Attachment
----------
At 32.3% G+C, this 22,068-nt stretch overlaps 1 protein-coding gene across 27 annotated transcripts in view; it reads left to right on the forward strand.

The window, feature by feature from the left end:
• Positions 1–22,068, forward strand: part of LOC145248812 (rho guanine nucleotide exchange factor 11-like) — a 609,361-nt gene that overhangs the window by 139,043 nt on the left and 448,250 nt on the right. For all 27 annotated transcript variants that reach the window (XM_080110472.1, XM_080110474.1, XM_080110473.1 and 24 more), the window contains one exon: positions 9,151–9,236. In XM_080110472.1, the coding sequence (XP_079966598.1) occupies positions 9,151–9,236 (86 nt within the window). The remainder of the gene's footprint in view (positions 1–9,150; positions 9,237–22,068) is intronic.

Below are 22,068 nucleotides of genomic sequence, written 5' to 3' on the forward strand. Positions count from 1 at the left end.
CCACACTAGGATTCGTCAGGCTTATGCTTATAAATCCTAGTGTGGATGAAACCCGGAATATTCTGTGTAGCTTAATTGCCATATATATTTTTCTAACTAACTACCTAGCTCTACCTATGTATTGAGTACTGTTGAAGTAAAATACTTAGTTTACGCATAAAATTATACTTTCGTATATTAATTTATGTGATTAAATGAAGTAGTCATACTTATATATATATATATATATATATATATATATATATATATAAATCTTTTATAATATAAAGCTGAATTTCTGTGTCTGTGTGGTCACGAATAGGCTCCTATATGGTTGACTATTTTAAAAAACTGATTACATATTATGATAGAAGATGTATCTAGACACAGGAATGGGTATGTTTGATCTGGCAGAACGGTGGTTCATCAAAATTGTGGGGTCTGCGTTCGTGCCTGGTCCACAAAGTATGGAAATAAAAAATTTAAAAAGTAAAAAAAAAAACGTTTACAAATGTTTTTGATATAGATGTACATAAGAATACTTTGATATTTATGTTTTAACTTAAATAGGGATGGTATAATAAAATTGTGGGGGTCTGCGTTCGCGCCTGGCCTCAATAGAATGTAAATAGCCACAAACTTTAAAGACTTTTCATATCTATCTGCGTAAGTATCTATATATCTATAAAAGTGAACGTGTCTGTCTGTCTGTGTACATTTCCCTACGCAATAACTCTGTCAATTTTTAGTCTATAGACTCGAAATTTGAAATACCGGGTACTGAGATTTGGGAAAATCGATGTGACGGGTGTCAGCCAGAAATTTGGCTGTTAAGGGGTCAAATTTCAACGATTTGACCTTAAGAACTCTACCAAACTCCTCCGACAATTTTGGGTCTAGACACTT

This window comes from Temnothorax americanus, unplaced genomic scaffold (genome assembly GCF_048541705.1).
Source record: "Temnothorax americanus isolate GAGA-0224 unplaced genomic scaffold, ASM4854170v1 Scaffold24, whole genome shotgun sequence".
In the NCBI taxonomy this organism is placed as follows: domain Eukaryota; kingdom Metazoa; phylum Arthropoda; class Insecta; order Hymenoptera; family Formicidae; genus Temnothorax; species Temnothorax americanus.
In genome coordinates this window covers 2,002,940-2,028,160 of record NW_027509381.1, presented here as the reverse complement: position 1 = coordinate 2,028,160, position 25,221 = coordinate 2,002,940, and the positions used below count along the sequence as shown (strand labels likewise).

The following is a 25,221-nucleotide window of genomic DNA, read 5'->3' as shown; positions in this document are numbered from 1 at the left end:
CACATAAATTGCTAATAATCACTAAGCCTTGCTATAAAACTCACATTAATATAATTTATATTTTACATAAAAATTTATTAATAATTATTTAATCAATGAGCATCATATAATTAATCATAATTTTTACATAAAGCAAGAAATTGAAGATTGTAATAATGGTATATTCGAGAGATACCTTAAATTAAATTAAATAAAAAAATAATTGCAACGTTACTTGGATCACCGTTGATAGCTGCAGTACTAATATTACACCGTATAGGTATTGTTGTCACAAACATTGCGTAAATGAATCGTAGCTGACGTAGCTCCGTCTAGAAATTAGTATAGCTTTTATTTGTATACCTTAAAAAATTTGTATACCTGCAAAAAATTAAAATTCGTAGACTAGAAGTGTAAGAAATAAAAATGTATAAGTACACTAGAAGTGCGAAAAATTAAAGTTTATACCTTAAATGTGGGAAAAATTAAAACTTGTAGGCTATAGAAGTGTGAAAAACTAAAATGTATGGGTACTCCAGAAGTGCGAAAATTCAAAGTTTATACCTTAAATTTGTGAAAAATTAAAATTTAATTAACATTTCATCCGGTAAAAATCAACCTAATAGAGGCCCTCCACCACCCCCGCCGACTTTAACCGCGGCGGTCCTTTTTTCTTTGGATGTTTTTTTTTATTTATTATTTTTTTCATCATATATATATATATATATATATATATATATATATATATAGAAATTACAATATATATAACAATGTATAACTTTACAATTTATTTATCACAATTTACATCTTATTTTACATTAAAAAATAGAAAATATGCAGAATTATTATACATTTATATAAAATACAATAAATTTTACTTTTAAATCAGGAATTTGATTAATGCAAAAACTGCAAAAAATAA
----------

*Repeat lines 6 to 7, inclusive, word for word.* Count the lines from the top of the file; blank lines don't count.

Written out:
This window comes from Temnothorax americanus, unplaced genomic scaffold (genome assembly GCF_048541705.1).
Source record: "Temnothorax americanus isolate GAGA-0224 unplaced genomic scaffold, ASM4854170v1 Scaffold24, whole genome shotgun sequence".